Skijoring – Get Your Dog on the Trail


Skijoring is simply cross country skiing with a motive force to help move you along.  The word comes from the Norwegian skikjøring meaning ski driving.  You are basically on skis driving along with the help of your engine.

Skijoring With Your Dog


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While skijoring can be done with horses or even a motor vehicle, many people enjoy getting out with their dogs.  If your dog likes to pull you along and is inclined to go in the desired direction, or if you can train the dog, you can do some skijoring.  Smaller dogs, of course, don’t have the strength to do much pulling or the ability to handle deep snow very well, but you can still propel yourself while letting your dog do what they can.

For more serious skijoring you will want a larger dog.  If you are into speed, huskies are a good choice.  Malamutes are a better choice if you want a stronger dog that does’t take off quite as fast.  Any larger dog, like a retriever, German shepherd, pointer or setter, can also work.  No need to get a new dog;  give yours a try first.


The key to making this sport work is to have your dog properly attached to you.  As a kid,  I’d hold my beagle’s leash and let her try to pull me.  It didn’t go well.  She didn’t like it much and you wouldn’t either if you were choking yourself while trying to pull with your collar.  The most critical equipment need is a harness for your dog like those used for sled dogs.  Next you need a tow line to connect your dog to yourself and, finally a belt for yourself that will stay in position without cutting into your body.  The photos above and below shows what a properly equipped skijorer looks like.

Skijoring with UltraPaw

This skijorer is using the Ultra Paws Basic Skijor Package.  The package includes an adjustable harness (for dogs with a 12 to 24 inch collar and 30 to 75 pounds in weight) that crosses over the dog’s back where the attachment point is located.  It is also well constructed and properly padded.  The webbed tow line has an integrated bungie system so that your ride remains smooth as your dog changes up its speed.  The hip belt that you wear is adjustable from 32 to 44 inches and sits at the hips over your clothing.  It also has a quick release system in case you need to get free in a hurry.  A special tacky coating on the belt helps it stay in place and not slide around on your clothing – a nice touch.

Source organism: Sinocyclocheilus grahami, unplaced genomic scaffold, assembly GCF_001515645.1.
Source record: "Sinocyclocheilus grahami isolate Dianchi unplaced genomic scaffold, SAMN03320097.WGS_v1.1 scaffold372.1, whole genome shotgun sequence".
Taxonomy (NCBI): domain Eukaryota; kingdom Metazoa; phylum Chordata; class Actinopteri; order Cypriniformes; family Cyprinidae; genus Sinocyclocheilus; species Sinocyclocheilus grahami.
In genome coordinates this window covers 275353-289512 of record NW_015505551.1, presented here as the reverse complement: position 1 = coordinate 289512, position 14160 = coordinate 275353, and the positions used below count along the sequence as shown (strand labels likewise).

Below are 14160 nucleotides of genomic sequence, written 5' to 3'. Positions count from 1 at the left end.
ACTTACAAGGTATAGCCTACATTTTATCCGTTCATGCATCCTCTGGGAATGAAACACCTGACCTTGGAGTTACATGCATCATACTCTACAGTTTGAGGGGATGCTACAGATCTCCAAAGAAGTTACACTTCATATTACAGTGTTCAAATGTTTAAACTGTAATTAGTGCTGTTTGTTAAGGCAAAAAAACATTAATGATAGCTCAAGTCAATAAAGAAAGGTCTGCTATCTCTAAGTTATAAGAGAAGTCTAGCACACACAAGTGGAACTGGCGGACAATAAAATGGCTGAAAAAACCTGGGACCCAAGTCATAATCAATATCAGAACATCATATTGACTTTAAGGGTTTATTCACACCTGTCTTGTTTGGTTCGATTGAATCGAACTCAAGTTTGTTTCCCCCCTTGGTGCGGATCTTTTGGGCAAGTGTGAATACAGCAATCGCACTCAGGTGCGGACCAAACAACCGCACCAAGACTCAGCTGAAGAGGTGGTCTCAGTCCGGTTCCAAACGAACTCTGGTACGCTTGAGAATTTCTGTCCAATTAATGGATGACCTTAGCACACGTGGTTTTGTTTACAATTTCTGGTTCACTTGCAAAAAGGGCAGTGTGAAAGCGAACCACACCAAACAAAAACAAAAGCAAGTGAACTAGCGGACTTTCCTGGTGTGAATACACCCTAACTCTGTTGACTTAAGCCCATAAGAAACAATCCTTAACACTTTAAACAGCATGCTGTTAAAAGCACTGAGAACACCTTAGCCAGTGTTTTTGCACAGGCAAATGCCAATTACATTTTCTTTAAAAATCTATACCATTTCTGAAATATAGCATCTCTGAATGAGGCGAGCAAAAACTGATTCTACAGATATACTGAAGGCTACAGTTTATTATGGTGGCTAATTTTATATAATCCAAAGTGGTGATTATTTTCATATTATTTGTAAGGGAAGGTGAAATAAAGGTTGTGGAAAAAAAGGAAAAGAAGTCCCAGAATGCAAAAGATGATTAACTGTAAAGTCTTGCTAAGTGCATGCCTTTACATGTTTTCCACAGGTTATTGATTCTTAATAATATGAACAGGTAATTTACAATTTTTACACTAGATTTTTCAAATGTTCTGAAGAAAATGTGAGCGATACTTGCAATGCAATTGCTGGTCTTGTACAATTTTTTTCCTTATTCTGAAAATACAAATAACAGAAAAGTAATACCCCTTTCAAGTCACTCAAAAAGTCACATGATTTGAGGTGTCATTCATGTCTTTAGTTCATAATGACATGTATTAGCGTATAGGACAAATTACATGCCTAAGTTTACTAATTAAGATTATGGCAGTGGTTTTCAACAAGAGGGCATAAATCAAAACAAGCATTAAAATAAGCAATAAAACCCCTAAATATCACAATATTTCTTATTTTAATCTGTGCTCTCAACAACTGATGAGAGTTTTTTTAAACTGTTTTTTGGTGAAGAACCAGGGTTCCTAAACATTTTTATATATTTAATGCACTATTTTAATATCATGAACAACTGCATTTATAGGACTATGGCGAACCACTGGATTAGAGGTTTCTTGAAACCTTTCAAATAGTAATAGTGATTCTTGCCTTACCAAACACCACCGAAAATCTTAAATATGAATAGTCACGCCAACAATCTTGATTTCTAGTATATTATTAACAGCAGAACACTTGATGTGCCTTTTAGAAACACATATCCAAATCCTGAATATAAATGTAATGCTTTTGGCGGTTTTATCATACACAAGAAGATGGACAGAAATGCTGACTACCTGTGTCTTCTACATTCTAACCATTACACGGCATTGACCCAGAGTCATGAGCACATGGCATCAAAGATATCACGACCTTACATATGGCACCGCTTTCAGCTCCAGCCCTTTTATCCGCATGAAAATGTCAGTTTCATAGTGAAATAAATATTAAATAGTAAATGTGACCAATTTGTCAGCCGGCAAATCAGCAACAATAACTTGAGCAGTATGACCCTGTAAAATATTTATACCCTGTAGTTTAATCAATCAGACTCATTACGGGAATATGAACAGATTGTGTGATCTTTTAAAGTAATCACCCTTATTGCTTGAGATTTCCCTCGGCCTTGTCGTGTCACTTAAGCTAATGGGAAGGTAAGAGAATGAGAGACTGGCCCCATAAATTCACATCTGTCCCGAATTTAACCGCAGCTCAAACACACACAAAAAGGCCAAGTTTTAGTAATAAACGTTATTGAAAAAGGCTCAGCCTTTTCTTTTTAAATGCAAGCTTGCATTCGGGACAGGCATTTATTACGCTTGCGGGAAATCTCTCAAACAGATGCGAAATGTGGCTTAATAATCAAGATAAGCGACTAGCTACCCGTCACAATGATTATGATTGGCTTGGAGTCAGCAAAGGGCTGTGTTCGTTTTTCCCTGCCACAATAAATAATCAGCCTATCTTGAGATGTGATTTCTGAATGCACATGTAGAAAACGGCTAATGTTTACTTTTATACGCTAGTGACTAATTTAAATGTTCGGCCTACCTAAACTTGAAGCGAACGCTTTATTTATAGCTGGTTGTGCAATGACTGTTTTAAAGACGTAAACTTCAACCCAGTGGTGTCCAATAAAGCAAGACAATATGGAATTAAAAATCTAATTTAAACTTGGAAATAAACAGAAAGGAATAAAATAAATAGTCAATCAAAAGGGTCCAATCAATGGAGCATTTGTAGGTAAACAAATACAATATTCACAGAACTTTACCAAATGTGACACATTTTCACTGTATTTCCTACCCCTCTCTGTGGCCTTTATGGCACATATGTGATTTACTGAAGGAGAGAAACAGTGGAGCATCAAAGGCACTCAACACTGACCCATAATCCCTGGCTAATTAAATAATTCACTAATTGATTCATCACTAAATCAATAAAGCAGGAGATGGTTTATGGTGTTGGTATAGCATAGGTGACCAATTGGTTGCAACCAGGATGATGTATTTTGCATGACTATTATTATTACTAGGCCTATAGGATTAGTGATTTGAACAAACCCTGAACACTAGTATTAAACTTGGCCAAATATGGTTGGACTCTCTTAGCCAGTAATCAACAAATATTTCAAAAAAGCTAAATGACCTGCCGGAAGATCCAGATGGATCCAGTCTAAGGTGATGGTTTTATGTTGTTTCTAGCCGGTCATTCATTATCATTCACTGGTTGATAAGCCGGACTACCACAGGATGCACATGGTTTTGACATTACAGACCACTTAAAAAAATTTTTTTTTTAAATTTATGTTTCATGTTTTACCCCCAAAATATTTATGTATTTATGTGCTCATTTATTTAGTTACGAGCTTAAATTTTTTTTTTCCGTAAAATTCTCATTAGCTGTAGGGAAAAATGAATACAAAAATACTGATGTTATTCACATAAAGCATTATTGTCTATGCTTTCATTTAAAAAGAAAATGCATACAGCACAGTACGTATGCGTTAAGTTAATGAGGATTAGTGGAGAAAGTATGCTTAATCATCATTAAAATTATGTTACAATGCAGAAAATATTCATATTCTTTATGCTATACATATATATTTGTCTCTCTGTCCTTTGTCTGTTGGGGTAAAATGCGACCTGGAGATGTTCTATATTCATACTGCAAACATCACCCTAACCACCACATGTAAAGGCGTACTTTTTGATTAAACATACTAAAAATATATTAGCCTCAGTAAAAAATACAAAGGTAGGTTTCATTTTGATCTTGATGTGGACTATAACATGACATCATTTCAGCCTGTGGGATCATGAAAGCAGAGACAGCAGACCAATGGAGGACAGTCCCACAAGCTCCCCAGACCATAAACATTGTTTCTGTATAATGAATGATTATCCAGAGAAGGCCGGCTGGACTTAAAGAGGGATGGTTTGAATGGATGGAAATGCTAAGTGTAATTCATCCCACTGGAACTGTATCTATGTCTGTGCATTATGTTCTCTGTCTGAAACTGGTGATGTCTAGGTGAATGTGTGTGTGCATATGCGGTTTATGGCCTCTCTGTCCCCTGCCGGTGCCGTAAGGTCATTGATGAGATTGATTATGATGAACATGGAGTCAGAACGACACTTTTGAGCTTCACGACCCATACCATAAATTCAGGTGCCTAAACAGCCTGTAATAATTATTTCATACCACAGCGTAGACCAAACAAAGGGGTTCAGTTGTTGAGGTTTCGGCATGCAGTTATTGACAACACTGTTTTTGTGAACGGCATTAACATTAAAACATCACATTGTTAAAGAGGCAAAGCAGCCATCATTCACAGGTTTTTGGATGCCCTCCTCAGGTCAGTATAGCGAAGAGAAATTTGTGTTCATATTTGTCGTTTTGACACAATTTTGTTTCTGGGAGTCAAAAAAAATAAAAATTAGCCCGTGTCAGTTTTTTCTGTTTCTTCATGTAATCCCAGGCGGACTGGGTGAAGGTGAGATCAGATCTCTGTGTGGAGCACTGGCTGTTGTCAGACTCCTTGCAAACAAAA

In many cases, snow conditions can be hard on your dog’s feet. A set of rugged dog boots will protect their feet and keep them happily involved.

Competitive Skijoring

As with any sport of this nature, some people want to make a competition of it.  Skijor races typically take place on groomed tracks where the skier can skate along at a rapid pace.  Is some cases a skier may have up to three dogs on their team.  They typically run from 5 to 20 kilometers in length and are often offered in conjunction with sled dog races.

There are sometimes local races, but major events are sanctioned by the International Sled Dog Racing Association in the United States and Canada, European Sled Dog Racing Association in Europe, and the International Federation of Sleddog Sports that sanctions World Cup races all over the world.  If you have a competitive streak, you can probably find a race in which to compete.


Here is a short video with an introduction to skijoring and a look at a local skijoring event.


Further Reading

Ski Spot Run Book Cover

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Skijor With Your Dog Book cover

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